People can literally start each Sunday with a clean sheet of paper when the Sacrament is used properly.  They can continue their journey to improve and live in accordance with the conditions of the covenant long after the ordinance is performed. 

President's Weekly Letter #11

(1 Nephi 18:1)

Belgium/Netherlands Mission


Since this Operation Build a Stake was announced on September 19, 2012, we have baptized 22 people through 4 Nov. 2012.  We have 428 to go.  Keep up the great work.

In the 1960’s a successful plastic surgeon by the name of Maxwell Maltz specialized in operating on peoples’ faces.  His patients were people who had a conspicuously ugly face, or some other freakish feature. Dr. Maltz would operate and correct the face into a beautiful or handsome face as the case may be.

He also found something very interesting.  In most cases that person would experience an almost immediate rise or improvement in self-esteem, self-confidence, his personality, his behavior and sometimes even his basic talents and abilities as a result of correcting the superficial feature of the face

But, this was only in most cases.  In some cases, the patient continued to feel inadequate and inferior.  They would feel, act and behave just as if they still had an ugly face.

He learned that reconstruction of physical image itself was not the real key to change in personality.  There was something else.  When this something else was reconstructed, the person himself changed.  When this something else was not reconstructed the person
remained the same although his physical features might be radically different.

That something else is the self- image.  The self- image sets the boundaries of individual accomplishment.  It defines what you can and cannot do.  Expand the self- image and you expand the area of the possible for yourself.

Dr. Maltz wrote a book, titled Psycho-Cybernetics, about his findings with case studies.  As a plastic surgeon, he was reluctant to publish his book because it probably would not be received well in the medical profession for a surgeon to write about psychology.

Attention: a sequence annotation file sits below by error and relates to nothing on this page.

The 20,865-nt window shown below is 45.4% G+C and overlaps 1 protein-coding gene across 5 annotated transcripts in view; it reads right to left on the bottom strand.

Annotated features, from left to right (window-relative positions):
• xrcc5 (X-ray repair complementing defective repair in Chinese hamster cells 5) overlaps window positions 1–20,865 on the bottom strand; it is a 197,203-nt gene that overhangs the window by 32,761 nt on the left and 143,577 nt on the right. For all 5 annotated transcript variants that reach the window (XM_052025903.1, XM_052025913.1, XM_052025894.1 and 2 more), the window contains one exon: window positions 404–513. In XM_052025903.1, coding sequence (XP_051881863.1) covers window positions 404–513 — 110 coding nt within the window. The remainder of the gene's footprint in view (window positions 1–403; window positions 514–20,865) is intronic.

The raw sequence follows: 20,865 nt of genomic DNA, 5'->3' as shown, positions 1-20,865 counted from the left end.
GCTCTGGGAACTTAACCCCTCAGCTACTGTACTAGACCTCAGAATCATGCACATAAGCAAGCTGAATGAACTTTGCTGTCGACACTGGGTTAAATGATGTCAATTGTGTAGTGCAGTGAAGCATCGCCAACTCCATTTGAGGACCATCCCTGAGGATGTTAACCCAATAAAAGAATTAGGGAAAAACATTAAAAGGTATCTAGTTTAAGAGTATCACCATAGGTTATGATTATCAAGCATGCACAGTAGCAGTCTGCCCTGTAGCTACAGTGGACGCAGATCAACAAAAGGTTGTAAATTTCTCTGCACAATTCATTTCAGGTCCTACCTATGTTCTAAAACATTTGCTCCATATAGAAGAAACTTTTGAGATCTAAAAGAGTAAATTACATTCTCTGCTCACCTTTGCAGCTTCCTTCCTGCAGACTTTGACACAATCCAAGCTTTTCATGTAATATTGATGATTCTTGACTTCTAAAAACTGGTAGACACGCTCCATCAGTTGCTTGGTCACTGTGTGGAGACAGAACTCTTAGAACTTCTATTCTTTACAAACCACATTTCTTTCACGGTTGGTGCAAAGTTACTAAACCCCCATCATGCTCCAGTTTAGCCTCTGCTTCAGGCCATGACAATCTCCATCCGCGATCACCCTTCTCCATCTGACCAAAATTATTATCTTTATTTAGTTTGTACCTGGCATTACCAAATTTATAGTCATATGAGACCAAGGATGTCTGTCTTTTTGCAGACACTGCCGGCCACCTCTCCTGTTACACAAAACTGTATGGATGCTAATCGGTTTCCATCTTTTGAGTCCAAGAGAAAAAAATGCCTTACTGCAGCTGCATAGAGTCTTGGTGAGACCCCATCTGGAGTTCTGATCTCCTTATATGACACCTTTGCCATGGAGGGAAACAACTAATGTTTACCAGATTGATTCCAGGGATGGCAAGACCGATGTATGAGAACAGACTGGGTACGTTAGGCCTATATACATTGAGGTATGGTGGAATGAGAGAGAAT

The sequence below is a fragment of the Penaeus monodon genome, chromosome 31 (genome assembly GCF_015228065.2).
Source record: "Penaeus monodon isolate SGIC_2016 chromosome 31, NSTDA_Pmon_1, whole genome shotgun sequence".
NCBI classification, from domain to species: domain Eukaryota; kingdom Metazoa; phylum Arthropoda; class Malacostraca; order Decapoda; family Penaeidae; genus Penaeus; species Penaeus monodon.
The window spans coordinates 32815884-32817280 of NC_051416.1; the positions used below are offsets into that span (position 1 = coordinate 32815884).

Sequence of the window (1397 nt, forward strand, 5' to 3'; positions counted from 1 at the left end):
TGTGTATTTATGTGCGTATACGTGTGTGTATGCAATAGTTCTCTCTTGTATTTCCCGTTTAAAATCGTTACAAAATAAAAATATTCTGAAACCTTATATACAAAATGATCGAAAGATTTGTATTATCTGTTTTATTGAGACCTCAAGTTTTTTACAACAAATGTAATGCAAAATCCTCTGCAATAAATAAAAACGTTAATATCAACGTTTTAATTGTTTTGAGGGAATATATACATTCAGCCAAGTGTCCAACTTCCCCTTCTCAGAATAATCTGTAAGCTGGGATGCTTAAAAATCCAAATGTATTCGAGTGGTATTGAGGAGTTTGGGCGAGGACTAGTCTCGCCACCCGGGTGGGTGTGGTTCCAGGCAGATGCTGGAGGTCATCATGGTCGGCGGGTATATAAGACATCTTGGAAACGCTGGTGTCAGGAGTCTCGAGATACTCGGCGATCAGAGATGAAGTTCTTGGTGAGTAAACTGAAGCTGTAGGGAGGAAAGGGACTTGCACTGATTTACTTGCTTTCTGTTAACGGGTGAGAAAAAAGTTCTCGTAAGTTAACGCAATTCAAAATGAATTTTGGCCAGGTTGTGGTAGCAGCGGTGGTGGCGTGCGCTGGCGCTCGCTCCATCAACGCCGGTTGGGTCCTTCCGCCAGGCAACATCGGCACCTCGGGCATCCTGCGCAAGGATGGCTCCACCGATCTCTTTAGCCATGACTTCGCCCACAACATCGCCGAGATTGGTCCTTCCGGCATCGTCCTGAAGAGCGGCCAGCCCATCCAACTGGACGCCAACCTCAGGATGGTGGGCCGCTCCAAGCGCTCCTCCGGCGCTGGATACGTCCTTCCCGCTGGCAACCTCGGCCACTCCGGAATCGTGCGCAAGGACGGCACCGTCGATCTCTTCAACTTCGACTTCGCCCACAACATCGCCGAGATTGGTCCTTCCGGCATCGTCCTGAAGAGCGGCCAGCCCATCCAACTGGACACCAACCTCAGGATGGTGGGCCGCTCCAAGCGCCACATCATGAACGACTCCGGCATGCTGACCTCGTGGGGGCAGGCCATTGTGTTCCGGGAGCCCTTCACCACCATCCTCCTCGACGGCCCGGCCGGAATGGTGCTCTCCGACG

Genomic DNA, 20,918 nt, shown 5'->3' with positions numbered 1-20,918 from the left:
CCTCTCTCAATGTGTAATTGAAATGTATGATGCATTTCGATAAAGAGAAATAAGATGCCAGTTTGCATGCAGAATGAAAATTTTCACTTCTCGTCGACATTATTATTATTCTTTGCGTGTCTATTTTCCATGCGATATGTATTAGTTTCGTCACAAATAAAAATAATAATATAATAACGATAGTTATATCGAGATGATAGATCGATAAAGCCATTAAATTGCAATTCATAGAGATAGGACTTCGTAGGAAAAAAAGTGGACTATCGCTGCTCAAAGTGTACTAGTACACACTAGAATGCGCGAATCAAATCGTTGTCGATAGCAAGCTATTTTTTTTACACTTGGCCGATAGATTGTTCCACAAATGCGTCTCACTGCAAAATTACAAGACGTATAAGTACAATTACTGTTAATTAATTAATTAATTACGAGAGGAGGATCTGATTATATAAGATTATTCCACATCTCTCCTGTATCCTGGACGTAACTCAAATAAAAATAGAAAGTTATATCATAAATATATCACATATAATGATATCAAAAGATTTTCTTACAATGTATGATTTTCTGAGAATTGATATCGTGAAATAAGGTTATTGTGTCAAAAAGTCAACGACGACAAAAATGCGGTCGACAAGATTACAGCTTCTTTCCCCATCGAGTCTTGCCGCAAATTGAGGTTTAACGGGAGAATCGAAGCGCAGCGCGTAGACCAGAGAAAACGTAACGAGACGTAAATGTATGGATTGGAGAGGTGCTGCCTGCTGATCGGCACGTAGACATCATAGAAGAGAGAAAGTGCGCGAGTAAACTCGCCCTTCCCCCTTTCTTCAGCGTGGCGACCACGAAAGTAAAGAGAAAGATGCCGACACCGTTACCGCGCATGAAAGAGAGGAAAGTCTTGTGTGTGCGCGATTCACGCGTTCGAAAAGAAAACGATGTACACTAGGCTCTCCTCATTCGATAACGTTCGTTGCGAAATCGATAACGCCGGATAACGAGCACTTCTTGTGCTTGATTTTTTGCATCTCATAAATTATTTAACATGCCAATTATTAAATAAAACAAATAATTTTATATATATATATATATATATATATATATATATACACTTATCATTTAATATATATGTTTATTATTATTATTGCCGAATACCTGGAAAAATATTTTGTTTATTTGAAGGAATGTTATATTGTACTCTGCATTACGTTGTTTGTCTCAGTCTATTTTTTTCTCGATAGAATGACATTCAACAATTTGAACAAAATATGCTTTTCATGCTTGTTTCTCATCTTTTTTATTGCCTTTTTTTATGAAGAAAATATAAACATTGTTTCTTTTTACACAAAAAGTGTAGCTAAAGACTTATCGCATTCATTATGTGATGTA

Dr. Maltz learned two things about self image:
1 – All your actions, feelings, behavior and even your abilities are always consistent with your self-image.
2 – The self-image can be changed!

I believe our personal self-image is tied closely with our personal faith and if that is the case our faith can be changed.  Elder Neil R. Anderson stated:

“Several years ago a friend of mine had a young daughter die in a tragic accident. Hopes and dreams were shattered. My friend felt unbearable sorrow. He began to question what he had been taught and what he had taught as a missionary…I laid my hands upon his head…the impression that came to me was: Faith is not only a feeling; it is a decision. He would need to choose faith.  (Nov. Ensign 2008, You are Enough)

Faith is not only a feeling, but a choice!  Regardless of the adversity, we can choose to go out every day working hard, optimistic, enthused, and friendly, loving the work and fully expecting miracles and success.  If that is not what faith looks like, I do not know what does. We have power to control this behavior by simply choosing it.  The atonement allows us to forget yesterday and old habits and then focus on today’s work and tomorrow’s plans.  Of course our actions must be centered on faith in Jesus Christ and his power to bring about our desired success. 

Unshakable faith in Christ does not necessarily mean that we never waiver.  The righteous people, many of whom survived the destruction that occurred in the Americas at the time of the crucifixion of Christ, experienced persecution when Christ was born.  The scripture records:

“…the people who believed began to be very sorrowful, lest by any means those things which had been spoken might not come to pass….they watched steadfastly...that they might know that their faith had not been vain.” (3 Nephi 1:7-8)

Those people continued with their behavior of faith in the coming of Christ, even though it meant being put to death the following day.

Elders and Sisters, I encourage each of you to be the one who goes out every day working hard, optimistic, enthused, and friendly, loving the work and fully expecting miracles and success.  Burn this self-image into your definition of who you are.  I know we will see great fruits from our labors as we do this.  We are building stake number 5 here in the Belgium Netherlands Mission.